A Tribe Called Red Performs Electronic Pow Wow at UNC Asheville September 24

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A Tribe Called Red, a native Canadian music group that blends cutting-edge electronic music with traditional pow wow vocals and drumming, will perform at 7 p.m. Wednesday, Sept. 24 at UNC Asheville’s Lipinsky Auditorium.

The three-DJ crew produces a unique sound described as “pow wow-step,” that has drawn international attention. Speaking to Al Jazeera America, Ian Campeau, better known as DJ NDN, said that what A Tribe Called Red does is “match up dance music with dance music,” showcasing aboriginal culture alongside a wild dance party. The group has become particularly popular among urban Native youth by expressing cultural pride through the contemporary form of electronic music.

The group’s debut self-titled album, released in March 2012, was included in the Washington Post’s top 10 albums of the year and long-listed for Canada’s prestigious Polaris Music Prize. Their second album, Nation II Nation, was nominated for the Polaris Music Prize as one of the 10 best Canadian albums of the year. That year they were also nominated for best group, best producer, best album and best cover art at the Aboriginal Peoples Choice Music Awards. In 2014 the group won a Juno Award for Breakthrough Group of the Year.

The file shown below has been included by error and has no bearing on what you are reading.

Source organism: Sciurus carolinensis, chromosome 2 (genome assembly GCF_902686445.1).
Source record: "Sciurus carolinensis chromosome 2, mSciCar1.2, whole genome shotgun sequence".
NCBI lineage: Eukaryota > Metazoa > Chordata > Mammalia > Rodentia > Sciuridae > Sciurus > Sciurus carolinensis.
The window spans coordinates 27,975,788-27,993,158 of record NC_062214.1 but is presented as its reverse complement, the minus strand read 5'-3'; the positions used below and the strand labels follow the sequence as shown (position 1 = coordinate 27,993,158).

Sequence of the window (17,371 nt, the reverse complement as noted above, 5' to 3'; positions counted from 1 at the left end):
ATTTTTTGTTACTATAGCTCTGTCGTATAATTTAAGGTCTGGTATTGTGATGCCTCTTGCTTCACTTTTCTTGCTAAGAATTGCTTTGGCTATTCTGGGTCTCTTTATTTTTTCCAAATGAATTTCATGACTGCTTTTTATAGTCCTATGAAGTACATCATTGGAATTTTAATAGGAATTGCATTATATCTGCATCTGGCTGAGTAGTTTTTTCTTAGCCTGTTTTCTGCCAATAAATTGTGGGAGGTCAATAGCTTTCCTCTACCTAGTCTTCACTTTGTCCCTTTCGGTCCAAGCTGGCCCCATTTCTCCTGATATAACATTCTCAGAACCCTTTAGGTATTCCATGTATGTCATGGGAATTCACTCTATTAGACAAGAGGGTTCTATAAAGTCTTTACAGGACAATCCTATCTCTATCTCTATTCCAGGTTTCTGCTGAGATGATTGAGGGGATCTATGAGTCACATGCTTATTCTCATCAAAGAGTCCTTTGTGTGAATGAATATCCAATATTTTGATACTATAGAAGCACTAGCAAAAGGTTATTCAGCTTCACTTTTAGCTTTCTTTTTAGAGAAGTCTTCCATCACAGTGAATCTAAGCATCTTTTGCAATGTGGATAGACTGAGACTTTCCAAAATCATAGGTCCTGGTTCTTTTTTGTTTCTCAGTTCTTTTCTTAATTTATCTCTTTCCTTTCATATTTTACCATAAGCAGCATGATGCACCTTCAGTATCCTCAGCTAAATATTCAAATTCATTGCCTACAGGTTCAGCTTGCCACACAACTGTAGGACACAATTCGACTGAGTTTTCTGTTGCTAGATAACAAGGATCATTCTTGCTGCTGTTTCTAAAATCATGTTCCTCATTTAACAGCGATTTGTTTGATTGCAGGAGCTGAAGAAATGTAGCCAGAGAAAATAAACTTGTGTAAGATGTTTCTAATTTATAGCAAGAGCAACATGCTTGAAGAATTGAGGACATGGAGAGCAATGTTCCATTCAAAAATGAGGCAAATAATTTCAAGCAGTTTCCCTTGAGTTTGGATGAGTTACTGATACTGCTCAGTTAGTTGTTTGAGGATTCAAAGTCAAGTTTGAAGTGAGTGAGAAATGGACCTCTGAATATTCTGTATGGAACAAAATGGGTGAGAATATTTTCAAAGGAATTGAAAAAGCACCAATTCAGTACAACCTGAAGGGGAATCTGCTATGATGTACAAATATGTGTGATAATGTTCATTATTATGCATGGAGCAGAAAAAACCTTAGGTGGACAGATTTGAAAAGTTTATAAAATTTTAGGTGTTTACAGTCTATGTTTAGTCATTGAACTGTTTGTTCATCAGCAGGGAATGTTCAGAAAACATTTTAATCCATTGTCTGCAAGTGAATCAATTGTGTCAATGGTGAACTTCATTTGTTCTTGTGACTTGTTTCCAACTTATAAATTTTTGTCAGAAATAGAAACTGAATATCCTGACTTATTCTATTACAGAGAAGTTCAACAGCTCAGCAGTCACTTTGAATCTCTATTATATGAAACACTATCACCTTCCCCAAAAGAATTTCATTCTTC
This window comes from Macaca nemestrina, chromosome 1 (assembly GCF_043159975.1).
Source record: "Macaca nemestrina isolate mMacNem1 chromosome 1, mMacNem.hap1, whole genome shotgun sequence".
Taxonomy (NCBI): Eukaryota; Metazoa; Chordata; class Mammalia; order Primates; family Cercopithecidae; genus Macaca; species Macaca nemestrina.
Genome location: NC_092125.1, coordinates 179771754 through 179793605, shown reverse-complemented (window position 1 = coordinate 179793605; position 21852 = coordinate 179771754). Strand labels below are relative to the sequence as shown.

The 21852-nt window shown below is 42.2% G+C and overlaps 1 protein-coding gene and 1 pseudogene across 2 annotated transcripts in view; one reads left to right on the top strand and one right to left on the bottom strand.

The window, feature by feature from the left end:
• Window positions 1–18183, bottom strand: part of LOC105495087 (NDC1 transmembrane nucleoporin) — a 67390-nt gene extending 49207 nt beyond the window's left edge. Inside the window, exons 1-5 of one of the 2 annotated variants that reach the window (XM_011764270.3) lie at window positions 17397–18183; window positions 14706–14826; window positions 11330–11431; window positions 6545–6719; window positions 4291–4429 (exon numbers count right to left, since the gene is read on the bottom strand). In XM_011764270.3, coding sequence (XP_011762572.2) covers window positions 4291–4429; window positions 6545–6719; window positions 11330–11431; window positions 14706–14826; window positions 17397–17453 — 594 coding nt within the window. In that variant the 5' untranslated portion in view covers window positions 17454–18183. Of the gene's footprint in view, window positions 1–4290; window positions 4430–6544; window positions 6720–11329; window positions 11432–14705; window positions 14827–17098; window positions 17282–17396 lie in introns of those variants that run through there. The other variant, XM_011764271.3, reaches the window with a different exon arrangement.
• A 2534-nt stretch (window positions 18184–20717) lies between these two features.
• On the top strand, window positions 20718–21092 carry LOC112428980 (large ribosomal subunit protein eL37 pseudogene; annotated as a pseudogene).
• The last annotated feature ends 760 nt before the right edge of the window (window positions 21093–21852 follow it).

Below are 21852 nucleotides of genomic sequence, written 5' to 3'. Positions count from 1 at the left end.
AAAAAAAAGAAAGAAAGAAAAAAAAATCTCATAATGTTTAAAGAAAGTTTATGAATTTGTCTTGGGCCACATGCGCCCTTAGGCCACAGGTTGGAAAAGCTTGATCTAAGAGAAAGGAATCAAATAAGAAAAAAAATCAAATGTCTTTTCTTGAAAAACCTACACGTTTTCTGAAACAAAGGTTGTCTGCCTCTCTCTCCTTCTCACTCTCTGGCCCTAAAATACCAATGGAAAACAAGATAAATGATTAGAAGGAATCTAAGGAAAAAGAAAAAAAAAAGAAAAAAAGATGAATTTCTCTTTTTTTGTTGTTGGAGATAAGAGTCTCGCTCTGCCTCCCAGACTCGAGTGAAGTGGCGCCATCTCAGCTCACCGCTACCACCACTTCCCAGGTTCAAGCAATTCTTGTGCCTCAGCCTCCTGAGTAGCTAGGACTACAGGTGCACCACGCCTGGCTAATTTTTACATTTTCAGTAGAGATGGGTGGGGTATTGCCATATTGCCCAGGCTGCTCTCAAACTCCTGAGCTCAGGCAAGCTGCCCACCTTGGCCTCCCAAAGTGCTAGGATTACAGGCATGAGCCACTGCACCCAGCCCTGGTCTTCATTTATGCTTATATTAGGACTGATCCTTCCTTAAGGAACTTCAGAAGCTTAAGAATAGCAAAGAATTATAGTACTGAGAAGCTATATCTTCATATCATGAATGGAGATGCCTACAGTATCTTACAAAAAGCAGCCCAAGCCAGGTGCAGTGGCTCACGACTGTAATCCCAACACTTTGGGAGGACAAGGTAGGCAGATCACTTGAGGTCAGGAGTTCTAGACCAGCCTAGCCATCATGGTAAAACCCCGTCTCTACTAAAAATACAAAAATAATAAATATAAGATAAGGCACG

A Tribe Called Red also has been part of efforts to challenge use of native peoples as sports-team mascots in Canada, and to change the way aboriginal culture is viewed. “We don’t have the luxury of saying, ‘OK, we’re going to just be a band,’” says Bear Witness, one of the group’s three DJs. “We’re indigenous artists … It’s reality and it’s a responsibility.”

Tickets are $22; $13 for UNC Asheville faculty, staff and alumni; $8 for Asheville-area students; $6 for UNC Asheville students, and are available at uncatickets.com.

In addition to the concert, UNC Asheville will host a master class panel discussion with A Tribe Called Red from 2-3 p.m. Wednesday, Sept. 24 in the Humanities Lecture Hall on campus. The discussion will be followed by a Q-and-A session with the band, and is free and open to the public.

The concert is sponsored by UNC Asheville’s Cultural Events and Special Academic Programs office. For more information, visit the Cultural Events website or call 828.251.6674.